Nevertheless, in the very next scene, act 3, scene 2—the “play-within-a-play” scene— Ophelia seems to have recovered from her “get thee to a nunnery!” ordeal with Hamlet. She banters with him in a somewhat sexually suggestive manner before the play begins, and generally comports herself as if nothing has happened between them, even when Hamlet makes a pointed remark about their relationship:
HAMLET. Is this a prologue, or the posy of a ring?
OPHELIA. 'Tis brief, my lord.
HAMLET. As woman's love. (3.2.141–143)
Ophelia doesn’t appear in the play again until her “mad scene,” act 4, scene 5, by which time it’s apparent to everyone that Ophelia’s emotional state has deteriorated significantly:
GENTLEMAN. She speaks much of her father; says she hears
There's tricks i' the world; and hems, and beats her heart;
Spurns enviously at straws; speaks things in doubt,
That carry but half sense: her speech is nothing,
Yet the unshaped use of it doth move
The hearers to collection; they aim at it,
And botch the words up fit to their own thoughts;
Which, as her winks, and nods, and gestures
Indeed would make one think there might be thought,
Though nothing sure, yet much unhappily. (4.5.5–15)
At first, Gertrude doesn’t want to speak with Ophelia. Horatio senses Gertrude’s indecision, and suggests that it would be better for Gertrude to see Ophelia than risk what she might say to Laertes and others about her father’s death.
Ophelia enters the scene and sings heartfelt songs about her father and bawdy songs which seem to make reference to Hamlet. Ophelia exits the scene, but returns after Laertes breaks into the room to confront Claudius about Polonius’s death. Ophelia strews flowers around the room and gives flowers to Claudius, Gertrude, Laertes, and herself, making symbolic references to each of them by the flower she gives them and the comments she makes as she does so.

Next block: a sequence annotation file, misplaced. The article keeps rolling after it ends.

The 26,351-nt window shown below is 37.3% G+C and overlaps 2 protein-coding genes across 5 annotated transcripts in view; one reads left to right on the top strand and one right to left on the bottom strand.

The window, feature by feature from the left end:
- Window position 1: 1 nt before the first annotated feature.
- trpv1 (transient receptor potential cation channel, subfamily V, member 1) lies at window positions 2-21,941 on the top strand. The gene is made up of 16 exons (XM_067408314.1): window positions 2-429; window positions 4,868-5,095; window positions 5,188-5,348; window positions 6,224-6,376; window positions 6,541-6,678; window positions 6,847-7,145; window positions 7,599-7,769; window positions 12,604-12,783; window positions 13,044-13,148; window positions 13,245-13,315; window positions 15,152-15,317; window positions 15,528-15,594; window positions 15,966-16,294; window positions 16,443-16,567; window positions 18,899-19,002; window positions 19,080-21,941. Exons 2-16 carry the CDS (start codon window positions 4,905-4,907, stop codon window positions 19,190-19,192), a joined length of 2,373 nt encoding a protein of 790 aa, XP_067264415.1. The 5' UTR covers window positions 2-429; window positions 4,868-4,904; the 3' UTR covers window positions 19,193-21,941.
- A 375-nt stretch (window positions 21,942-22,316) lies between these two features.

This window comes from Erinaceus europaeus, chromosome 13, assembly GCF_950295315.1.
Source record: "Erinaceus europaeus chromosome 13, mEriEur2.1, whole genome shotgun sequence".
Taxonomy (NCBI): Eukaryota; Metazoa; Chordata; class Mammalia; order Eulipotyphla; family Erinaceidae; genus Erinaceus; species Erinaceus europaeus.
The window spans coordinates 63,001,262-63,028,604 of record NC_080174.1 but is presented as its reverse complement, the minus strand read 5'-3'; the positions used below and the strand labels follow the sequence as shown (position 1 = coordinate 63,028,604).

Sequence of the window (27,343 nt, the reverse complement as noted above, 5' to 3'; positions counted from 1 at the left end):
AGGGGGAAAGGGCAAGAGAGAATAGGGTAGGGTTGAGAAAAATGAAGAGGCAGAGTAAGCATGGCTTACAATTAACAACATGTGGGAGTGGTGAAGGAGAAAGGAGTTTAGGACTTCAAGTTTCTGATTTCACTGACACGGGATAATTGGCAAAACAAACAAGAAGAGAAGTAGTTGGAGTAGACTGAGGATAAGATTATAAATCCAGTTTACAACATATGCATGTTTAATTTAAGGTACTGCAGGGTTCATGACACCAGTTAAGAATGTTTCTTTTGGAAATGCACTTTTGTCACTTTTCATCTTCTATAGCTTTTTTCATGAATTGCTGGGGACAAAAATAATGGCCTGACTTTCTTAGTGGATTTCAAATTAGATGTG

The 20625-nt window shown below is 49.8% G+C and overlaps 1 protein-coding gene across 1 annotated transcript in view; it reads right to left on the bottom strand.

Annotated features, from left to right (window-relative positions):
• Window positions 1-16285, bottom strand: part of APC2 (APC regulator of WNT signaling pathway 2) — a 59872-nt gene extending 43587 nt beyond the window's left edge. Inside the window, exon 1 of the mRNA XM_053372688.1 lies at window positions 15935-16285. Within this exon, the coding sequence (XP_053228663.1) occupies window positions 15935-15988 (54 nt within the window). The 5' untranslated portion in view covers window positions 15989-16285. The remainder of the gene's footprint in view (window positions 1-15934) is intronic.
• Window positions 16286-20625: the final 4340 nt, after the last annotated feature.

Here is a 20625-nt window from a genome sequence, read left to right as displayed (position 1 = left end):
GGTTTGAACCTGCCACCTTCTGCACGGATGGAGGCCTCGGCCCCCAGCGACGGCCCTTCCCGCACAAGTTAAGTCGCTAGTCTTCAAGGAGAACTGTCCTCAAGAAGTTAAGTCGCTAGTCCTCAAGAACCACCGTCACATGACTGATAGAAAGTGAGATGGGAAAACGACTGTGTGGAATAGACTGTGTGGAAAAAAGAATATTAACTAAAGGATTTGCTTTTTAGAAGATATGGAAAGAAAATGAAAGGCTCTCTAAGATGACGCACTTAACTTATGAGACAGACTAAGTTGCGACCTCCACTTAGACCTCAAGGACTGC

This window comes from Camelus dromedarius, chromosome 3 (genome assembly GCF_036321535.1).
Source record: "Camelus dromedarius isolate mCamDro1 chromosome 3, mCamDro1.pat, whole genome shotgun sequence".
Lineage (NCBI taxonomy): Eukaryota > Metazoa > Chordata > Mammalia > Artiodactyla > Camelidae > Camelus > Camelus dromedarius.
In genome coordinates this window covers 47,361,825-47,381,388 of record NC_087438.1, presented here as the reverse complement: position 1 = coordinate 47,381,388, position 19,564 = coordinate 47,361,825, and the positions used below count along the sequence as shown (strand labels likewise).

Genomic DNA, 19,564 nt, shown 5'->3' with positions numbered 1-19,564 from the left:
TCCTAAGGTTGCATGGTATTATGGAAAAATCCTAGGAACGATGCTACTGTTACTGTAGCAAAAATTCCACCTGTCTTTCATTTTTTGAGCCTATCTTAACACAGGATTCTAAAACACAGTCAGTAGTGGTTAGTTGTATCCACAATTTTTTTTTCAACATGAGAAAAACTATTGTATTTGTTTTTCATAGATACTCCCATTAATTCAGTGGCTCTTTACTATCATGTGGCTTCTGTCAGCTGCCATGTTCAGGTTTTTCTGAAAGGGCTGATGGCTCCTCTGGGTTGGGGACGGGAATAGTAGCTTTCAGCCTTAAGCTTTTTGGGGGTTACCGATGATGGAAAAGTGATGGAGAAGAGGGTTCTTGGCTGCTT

Ophelia’s transformation causes Claudius to have concerns for his own safety, which is why he tells Horatio to follow her when she exits the scene. Gertrude tries to talk with Ophelia, but doesn’t understand what’s happened to her, and Gertrude says absolutely nothing about Ophelia after her attempt at conversation with her. Laertes is shocked and grieved by Ophelia’s appearance and behavior, which further inflames his desire to revenge his father’s death against Hamlet:
LAERTES. Dear maid, kind sister, sweet Ophelia!
O heavens! is't possible a young maid's wits
Should be as mortal as an old man's life? (4.5.173–175)
Ophelia exits the scene after she sings a song to her father, and remarks to all, “And of all Christian souls, I pray God. God be wi' you” (4.5.215).
Ophelia doesn’t again appear in the play, but Gertrude interrupts Claudius and Laertes plotting Hamlet’s death to them that Ophelia is dead:
GERTRUDE. One woe doth tread upon another's heel,
So fast they follow; your sister's drown'd, Laertes. (4.7.178–179)
Claudius, Gertrude, and Laertes conclude that Ophelia committed suicide, but that conclusion is open to question, as are Ophelia's reasons for doing so. It appears from Gertrude’s description of Ophelia’s death that Ophelia accidentally fell into the brook, and “As one incapable of her own distress” (5.7.193), she was pulled down into the water by “her garments, heavy with their drink” (4.7.196).
No mention is made in the play as to whether Gertrude observed Ophelia’s death herself, or if the events of Ophelia’s death were told to Gertrude by someone else very near enough to the scene to see exactly what happened. The question arises, though, as to why Gertrude or whoever else might have observed Ophelia’s drowning made no effort to help her, but simply let her be pulled down to her “muddy death” (4.7.198).